First, though, I had to spend a couple of hours winding the hanks into balls, using my antique swift and the 1970s ball winder kindly given to me by my friend Susan a year or so ago:

And so on to the knitting – no broomstick is needed for the broomstick lace, but it does require wrapping the yarn round the needle multiple times in some rows and then some jiggery-pokery in the subsequent row to end up with some fancy loops. It takes ages to do. Intervening rows are simply knitted and so are super-quick.

I have to confess I’m really pleased with the way it’s turning out… trying something different CAN be a good thing.

Colours of my life

I know that I intended to minimise my yarn purchases that year, but in recent months I have used up so much of my stash and completed a UFO that had been sitting around for ages, that I have succumbed. I know, I know, I’m weak! Anyway, you are not interested in my guilt, you are interested in the lovely yarn that I bought…

Following my visit to the Colinette shop before its closure earlier this year, I have been thinking a lot about textured yarn. Normally I’m not keen on fancy yarns (or fashion yarns as they are sometimes called) – I generally like to work with good old wool with a nice even ply. However, Colinette’s range combines beautiful colours and interesting textures and I started thinking that I would like to work with that combination, and having had the opportunity to handle their yarns, I decided to give it a go. Now I acknowledge that I might hate working with some of this, but nevertheless I have bought myself an Arizona Dream kit, from which to make a throw (afghan). I selected the colourway ‘Lone Star’, but there are several patterns that I could follow (all included with the kit). I haven’t even decided yet whether to knit or crochet it.

For the time being I’m just gazing on the glorious colours and stroking the yarn…

There’s cotton, mohair, viscose, wool and a fascinating bouclé yarn that’s probably going to be a nightmare to work with. You never know, maybe this will be the start of a love affair with textured yarn!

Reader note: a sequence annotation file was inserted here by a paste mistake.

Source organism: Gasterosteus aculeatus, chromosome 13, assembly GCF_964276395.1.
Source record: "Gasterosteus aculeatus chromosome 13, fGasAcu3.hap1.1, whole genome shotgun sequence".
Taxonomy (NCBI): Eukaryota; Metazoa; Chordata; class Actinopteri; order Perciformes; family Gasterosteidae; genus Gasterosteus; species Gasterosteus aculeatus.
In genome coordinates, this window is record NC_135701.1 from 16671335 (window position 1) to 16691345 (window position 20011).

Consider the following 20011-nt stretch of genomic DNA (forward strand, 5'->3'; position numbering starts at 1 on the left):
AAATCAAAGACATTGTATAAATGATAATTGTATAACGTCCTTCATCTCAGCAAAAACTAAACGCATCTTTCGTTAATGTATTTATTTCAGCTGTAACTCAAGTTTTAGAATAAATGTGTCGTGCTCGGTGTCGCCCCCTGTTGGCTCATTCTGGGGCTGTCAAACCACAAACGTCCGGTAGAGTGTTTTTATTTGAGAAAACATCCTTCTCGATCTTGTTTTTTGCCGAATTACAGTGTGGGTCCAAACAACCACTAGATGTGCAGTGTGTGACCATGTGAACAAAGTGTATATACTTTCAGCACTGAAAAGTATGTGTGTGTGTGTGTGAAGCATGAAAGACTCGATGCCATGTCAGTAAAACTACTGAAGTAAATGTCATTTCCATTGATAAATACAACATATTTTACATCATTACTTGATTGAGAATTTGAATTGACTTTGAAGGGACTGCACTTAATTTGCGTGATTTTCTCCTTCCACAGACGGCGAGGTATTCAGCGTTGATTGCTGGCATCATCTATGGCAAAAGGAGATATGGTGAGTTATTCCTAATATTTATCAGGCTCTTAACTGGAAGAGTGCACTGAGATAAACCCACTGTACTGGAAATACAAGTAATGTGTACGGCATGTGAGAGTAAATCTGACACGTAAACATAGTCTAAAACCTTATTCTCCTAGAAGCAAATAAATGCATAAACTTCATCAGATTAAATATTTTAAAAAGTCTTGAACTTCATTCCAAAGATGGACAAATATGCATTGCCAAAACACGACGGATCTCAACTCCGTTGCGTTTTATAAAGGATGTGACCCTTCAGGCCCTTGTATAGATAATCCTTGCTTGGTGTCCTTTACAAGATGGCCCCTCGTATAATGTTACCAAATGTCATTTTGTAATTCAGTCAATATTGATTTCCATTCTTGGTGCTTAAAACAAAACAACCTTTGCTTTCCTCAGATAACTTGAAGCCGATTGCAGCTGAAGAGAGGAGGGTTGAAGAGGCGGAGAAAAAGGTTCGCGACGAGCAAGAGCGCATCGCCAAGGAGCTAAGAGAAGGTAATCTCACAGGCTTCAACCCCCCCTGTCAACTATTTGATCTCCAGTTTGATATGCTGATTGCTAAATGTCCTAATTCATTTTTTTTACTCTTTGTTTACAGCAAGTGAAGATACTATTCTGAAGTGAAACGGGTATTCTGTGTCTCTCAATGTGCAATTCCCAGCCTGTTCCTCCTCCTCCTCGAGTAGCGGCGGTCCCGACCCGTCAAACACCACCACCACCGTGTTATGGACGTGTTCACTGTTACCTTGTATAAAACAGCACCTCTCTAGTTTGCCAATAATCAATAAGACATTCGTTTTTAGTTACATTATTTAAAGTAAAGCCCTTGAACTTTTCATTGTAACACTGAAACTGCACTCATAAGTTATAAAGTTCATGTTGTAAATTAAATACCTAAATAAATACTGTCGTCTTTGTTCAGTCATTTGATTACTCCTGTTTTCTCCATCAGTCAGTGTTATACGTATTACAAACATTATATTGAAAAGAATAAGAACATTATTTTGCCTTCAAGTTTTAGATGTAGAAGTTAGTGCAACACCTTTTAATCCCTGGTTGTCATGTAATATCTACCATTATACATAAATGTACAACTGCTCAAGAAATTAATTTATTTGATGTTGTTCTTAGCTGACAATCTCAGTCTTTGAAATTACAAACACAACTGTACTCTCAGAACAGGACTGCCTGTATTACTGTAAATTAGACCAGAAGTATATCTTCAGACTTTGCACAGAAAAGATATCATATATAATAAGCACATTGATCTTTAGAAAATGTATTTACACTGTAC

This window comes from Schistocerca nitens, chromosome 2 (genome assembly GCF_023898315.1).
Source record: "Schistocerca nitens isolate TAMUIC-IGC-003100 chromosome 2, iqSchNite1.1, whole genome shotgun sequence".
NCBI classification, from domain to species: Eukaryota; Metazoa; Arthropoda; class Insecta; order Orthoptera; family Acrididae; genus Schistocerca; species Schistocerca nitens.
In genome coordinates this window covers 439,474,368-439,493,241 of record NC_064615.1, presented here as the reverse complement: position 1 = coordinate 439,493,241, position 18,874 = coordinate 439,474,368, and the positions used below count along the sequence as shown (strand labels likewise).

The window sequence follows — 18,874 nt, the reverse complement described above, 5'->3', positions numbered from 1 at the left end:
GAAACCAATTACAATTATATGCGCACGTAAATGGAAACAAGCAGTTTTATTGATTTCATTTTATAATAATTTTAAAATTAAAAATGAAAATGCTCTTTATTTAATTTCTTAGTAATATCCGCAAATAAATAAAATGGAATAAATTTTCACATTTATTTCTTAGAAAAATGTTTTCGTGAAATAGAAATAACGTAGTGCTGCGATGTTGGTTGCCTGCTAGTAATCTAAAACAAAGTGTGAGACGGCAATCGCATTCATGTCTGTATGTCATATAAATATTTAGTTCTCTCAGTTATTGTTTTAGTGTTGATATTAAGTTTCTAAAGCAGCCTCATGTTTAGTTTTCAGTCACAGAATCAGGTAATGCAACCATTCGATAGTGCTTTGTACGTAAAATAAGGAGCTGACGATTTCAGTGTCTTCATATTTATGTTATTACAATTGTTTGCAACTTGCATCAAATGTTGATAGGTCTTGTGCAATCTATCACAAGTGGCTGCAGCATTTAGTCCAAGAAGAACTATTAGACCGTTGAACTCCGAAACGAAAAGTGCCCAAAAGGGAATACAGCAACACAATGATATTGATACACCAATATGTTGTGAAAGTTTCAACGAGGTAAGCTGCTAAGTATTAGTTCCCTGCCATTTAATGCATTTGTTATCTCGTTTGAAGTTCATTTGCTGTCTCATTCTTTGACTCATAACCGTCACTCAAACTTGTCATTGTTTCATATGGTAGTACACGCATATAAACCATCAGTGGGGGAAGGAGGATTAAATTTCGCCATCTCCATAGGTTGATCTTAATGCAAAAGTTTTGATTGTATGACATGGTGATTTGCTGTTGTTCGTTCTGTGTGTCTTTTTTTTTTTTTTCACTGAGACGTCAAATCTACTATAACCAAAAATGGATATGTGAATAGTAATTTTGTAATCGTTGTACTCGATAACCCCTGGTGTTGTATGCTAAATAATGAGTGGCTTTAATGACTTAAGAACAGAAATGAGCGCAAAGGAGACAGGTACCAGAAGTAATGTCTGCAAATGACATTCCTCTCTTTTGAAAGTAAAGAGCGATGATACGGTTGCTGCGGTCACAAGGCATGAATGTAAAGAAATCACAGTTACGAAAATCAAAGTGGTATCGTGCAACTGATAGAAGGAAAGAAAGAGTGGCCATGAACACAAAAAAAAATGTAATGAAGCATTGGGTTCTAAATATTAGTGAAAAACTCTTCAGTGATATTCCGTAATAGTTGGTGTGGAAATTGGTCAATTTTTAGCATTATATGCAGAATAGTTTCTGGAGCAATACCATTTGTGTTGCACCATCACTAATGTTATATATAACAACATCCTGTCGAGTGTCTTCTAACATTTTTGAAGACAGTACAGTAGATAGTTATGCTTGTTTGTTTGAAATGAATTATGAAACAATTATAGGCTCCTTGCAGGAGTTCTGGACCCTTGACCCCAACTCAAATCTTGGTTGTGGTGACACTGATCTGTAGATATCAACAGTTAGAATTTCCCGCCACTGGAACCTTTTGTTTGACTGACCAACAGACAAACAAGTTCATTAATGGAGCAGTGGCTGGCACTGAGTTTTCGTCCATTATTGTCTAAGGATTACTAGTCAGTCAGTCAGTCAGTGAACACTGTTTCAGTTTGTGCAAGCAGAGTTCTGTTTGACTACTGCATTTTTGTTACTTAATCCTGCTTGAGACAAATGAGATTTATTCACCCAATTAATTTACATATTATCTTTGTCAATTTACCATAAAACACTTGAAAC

A work of “Art”

You may recall that I bought some yarn from Colinette in January – a beautiful, soft bamboo and wool concoction flecked with jewel-bright colours and called “Art”. It was bought to make a larger version of ‘Dream catcher‘, and that’s what I did. In fact the colour that I bought, lilac, looked lovely on its own, but as the work grew, I realised that it would benefit from a contrasting border. So I ordered some ‘mint julep’ and finished with a flourish.

The finished shawl/top measures 130cm (51 inches) across. I modified the central circle compared to the original pattern so that it was larger and more solid, plus I reduced the distance between the arm holes at the top and increased it at the bottom so that, unlike the original it only has one axis of symmetry. I had to add extra rounds to make it bigger and based the stitch pattern for these on earlier ones, but in addition the yarn I used was thicker than my original, so it would have been bigger anyway. For comparison, here’s the original laid on top of the new version:


Mush bigger!

On reflection, I think the original would benefit an increase in diameter, so I’ll be adding a few extra rounds to that now too.

Alladin’s Cave

Now, you know that the idea of a shopping trip as entertainment is complete anathema to me. So you will be surprised when I tell you that I jumped at the chance of going shopping with my dear friend Ann yesterday. You will be less surprised when I confess that she offered to take me to a yarn shop! In fact a yarn shop that is closing down and that we had been planning to visit for a while… namely the Colinette factory shop, These creators of yarn in amazing colours are based in the depths of mid-Wales, but sadly I have never visited them before and never will again, because from 22 January, they will only be selling online.